2.   Grade II. Chordoid, clear cell, atypical, brain-invasive

3.   Grade III. Papillary, rhabdoid, and anaplastic (malignant)

Mainstream theory about tumorigenesis of meningiomas favors origin from arachnoid cap cells, while intraventricular ones probably develop from meningothelial inclusion bodies of the tela choroidea arachnoid [12]. Tumor formation can be triggered or affected by various factors, such as genetic [classically the neurofibromatosis 2 (NF2) gene] [13, 14], previous radiotherapy, and possibly head trauma [15, 16]. Meningiomas can be infiltrated by various types of cells, mainly of the immune system, such as macrophages, CD8 lymphocytes, and mast cells (MCs) [17, 18]. Some meningioma variants have been associated with systematic inflammatory syndromes as well, for example, Castleman’s syndrome [19]. This could either represent an innate immune response to the newly forming tumor or could be a factor contributing to tumorigenesis. As such, it has been shown that common variations in the genetics of the innate immune system, such as T-cell regulation, chronic inflammation, IgE, and allergic reactions, may increase the risk of meningioma [2024]. Presently, the exact nature of this interaction between meningiomas and the immune system, and its potential effect on tumor growth, remains unclear.

A retrospective immunohistochemical study investigated mononuclear cell infiltration in a series of 34 meningiomas [18]. Such infiltrates mainly comprised of T cells and macrophages, with the latter being significantly associated with high cellularity, nuclear atypia, and frequent mitotic figures intra- and perivascularly. MCs were seen in 9/32 (28 %) tumors, among which the most prevalent subtype was the syncytial in agreement with previous studies. Prognostic significance of this finding was unclear in this study.

MCs of various phenotypes were found mainly perivascularly and sporadically in lobules of connective tissue in all types of meningiomas, including malignant ones independent of growth rate, grading, and the degree of calcification [25].

A rare case of a convexity meningioma with an unusually high number of MCs, which presented as chronic subdural hematoma, was described by Popovic et al. [26]. It was suggested that intratumoral histamine release, histamine-associated vasodilation, and subsequent tumoral hemorrhage in MC-rich meningiomas may be an underlying mechanism in a small proportion of meningioma-related subdural hematomas.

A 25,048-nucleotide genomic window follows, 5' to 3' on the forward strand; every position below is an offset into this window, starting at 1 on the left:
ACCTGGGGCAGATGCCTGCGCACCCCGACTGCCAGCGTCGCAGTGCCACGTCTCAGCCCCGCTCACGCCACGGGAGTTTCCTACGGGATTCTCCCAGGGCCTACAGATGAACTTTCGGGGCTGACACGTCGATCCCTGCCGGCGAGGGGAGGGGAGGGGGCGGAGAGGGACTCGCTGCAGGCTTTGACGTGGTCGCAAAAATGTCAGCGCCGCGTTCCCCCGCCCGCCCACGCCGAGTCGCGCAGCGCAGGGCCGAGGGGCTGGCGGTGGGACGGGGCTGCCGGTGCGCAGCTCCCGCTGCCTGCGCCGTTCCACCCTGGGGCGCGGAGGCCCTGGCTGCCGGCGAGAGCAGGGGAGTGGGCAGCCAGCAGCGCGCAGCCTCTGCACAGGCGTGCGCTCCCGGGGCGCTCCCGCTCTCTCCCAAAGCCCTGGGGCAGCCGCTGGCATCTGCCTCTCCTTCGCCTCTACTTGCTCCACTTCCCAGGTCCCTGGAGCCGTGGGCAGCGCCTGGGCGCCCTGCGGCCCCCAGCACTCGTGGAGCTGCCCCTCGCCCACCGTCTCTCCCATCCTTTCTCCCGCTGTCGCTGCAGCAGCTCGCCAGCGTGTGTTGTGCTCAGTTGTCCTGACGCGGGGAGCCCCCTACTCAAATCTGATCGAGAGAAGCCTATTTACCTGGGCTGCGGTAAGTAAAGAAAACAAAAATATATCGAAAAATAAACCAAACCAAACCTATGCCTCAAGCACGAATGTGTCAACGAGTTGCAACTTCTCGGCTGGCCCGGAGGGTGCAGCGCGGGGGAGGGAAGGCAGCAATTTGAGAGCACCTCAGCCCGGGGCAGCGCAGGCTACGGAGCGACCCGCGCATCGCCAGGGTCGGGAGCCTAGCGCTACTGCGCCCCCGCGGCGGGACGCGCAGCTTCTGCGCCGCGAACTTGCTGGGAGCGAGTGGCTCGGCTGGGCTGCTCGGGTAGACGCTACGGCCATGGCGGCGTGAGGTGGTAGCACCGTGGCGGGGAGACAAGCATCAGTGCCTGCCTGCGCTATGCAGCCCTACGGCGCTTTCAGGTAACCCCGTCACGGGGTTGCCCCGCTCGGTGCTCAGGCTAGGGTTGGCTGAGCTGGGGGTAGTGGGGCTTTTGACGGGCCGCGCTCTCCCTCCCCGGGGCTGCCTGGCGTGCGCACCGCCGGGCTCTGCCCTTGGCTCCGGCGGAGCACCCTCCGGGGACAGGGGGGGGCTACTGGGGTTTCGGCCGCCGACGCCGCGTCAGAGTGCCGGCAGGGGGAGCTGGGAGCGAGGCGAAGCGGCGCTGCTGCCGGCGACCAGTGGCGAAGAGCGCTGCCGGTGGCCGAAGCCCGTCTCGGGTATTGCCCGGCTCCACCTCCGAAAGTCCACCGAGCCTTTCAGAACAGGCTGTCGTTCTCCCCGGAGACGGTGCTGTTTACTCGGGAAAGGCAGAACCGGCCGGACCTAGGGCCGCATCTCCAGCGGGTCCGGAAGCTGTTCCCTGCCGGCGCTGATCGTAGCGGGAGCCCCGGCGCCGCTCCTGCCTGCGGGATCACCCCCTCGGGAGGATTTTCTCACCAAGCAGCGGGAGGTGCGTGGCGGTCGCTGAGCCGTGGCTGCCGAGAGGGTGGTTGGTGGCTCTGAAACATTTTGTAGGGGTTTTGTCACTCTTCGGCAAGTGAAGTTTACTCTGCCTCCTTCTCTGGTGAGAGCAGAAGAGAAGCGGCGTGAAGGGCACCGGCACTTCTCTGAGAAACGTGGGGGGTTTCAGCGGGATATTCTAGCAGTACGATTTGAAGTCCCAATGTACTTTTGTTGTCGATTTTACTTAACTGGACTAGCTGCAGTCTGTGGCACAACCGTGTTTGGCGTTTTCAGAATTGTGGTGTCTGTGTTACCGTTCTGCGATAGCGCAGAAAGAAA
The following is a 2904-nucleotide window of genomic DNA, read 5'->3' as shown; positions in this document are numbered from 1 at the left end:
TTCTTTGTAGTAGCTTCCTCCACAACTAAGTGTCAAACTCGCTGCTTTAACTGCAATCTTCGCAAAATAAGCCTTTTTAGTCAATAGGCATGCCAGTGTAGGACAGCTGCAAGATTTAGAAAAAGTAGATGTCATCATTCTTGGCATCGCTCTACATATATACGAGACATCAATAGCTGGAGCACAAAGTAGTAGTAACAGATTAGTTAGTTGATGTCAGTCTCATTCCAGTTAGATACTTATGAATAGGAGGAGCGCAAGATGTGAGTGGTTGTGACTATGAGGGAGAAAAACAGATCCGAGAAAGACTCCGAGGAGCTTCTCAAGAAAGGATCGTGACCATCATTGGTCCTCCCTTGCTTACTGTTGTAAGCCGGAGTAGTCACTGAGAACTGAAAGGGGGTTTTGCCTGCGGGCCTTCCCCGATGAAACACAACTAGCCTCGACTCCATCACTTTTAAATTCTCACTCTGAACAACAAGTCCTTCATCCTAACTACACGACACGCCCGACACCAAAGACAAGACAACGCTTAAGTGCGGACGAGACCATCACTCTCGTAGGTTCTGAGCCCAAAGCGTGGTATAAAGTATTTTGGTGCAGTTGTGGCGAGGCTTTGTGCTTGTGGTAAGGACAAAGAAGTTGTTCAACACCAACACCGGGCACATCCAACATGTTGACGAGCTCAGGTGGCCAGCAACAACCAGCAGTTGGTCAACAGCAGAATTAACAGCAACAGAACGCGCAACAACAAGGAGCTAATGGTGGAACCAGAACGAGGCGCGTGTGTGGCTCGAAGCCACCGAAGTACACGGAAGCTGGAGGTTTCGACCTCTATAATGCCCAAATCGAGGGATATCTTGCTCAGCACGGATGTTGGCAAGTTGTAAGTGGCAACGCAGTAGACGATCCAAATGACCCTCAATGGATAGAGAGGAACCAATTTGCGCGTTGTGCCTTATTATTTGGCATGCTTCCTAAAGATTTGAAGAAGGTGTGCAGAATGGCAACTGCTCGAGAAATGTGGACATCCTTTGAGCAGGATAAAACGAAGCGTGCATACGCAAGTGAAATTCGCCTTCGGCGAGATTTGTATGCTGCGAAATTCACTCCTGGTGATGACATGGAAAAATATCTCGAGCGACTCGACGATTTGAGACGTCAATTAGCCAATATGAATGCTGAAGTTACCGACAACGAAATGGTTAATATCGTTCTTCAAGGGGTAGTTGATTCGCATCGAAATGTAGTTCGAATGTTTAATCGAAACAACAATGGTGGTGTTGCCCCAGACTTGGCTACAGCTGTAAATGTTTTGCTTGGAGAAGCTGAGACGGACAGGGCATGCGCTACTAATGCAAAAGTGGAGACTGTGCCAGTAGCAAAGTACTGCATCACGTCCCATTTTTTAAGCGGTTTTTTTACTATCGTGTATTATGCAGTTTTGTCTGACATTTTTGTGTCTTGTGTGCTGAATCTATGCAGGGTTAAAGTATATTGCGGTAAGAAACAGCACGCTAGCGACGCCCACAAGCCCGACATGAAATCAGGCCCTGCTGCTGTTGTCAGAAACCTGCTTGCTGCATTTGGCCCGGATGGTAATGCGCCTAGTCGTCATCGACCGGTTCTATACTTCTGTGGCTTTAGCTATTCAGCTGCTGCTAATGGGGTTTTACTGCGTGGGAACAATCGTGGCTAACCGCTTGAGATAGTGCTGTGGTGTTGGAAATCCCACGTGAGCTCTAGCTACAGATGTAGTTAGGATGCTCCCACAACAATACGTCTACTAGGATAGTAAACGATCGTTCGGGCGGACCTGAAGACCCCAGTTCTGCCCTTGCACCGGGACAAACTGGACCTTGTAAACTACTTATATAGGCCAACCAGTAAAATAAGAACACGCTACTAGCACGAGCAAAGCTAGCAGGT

Incidental findings on meningiomas and MCs have also been reported in the context of studies with other objectives. During examination of the distribution of the glial fibrillary acidic protein (GFAP) in 131 paraffin-embedded sections of brain neoplasms deriving from either surgical or postmortem specimens [27], MCs were identified in one case of meningothelial meningioma [28].

Methods

Objectives

The aim of this study was to review the literature investigating the presence of MCs in meningiomas and their potential interaction. More specifically, the literature was reviewed for the role of this interface and its contribution to tumorigenesis, biological behavior, tumor growth, and tumor suppression.

Selection of articles

A systematic review of the literature was conducted by a thorough online search in PubMed, EMBASE, Google Scholar, and Turning Research into Practice (TRIP) to retrieve all articles evaluating the presence and role of MCs in intracranial meningiomas. In the PubMed MeSH database system, we used the terms meningioma, inflammation and mast cells [“Meningiomas” (Mesh) AND “Mast cells” (Mesh)]. Furthermore, to eliminate the chance of missing any other published data, references from past relevant publications were also evaluated. Perspective and retrospective clinical studies, including case reports, as well as experimental studies in animals were included only in the English language.